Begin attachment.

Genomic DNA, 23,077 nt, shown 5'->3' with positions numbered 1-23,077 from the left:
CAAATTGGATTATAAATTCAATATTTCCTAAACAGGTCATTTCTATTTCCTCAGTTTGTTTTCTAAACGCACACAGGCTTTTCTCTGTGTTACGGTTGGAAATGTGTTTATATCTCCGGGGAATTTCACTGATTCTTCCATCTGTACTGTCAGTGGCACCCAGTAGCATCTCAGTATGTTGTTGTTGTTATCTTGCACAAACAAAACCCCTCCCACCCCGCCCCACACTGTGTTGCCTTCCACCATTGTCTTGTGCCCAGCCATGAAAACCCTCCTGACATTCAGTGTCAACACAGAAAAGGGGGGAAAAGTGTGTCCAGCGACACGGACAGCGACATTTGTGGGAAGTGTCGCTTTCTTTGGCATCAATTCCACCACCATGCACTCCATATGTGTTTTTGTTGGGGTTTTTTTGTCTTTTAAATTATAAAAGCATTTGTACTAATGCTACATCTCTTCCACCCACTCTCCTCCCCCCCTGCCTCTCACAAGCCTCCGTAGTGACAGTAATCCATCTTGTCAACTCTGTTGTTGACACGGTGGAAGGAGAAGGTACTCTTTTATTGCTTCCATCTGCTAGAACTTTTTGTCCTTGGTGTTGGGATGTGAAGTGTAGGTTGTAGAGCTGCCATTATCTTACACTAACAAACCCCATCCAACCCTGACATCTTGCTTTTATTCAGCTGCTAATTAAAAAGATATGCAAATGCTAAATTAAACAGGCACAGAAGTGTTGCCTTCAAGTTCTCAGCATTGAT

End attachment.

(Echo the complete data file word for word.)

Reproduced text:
Genomic DNA, 23,077 nt, shown 5'->3' with positions numbered 1-23,077 from the left:
CAAATTGGATTATAAATTCAATATTTCCTAAACAGGTCATTTCTATTTCCTCAGTTTGTTTTCTAAACGCACACAGGCTTTTCTCTGTGTTACGGTTGGAAATGTGTTTATATCTCCGGGGAATTTCACTGATTCTTCCATCTGTACTGTCAGTGGCACCCAGTAGCATCTCAGTATGTTGTTGTTGTTATCTTGCACAAACAAAACCCCTCCCACCCCGCCCCACACTGTGTTGCCTTCCACCATTGTCTTGTGCCCAGCCATGAAAACCCTCCTGACATTCAGTGTCAACACAGAAAAGGGGGGAAAAGTGTGTCCAGCGACACGGACAGCGACATTTGTGGGAAGTGTCGCTTTCTTTGGCATCAATTCCACCACCATGCACTCCATATGTGTTTTTGTTGGGGTTTTTTTGTCTTTTAAATTATAAAAGCATTTGTACTAATGCTACATCTCTTCCACCCACTCTCCTCCCCCCCTGCCTCTCACAAGCCTCCGTAGTGACAGTAATCCATCTTGTCAACTCTGTTGTTGACACGGTGGAAGGAGAAGGTACTCTTTTATTGCTTCCATCTGCTAGAACTTTTTGTCCTTGGTGTTGGGATGTGAAGTGTAGGTTGTAGAGCTGCCATTATCTTACACTAACAAACCCCATCCAACCCTGACATCTTGCTTTTATTCAGCTGCTAATTAAAAAGATATGCAAATGCTAAATTAAACAGGCACAGAAGTGTTGCCTTCAAGTTCTCAGCATTGAT